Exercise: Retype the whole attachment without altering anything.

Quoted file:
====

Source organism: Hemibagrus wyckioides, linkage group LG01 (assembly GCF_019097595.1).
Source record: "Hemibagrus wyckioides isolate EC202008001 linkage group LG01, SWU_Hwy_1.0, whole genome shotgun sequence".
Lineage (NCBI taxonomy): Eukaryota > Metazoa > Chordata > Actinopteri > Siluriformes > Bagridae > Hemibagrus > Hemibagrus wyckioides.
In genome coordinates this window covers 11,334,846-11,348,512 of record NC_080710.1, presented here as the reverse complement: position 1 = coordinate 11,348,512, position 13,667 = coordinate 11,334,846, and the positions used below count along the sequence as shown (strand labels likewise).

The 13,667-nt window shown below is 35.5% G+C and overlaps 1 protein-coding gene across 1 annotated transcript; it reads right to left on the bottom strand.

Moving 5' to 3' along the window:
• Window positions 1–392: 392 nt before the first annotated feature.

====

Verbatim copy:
Source organism: Hemibagrus wyckioides, linkage group LG01 (assembly GCF_019097595.1).
Source record: "Hemibagrus wyckioides isolate EC202008001 linkage group LG01, SWU_Hwy_1.0, whole genome shotgun sequence".
Lineage (NCBI taxonomy): Eukaryota > Metazoa > Chordata > Actinopteri > Siluriformes > Bagridae > Hemibagrus > Hemibagrus wyckioides.
In genome coordinates this window covers 11,334,846-11,348,512 of record NC_080710.1, presented here as the reverse complement: position 1 = coordinate 11,348,512, position 13,667 = coordinate 11,334,846, and the positions used below count along the sequence as shown (strand labels likewise).

The 13,667-nt window shown below is 35.5% G+C and overlaps 1 protein-coding gene across 1 annotated transcript; it reads right to left on the bottom strand.

Moving 5' to 3' along the window:
• Window positions 1–392: 392 nt before the first annotated feature.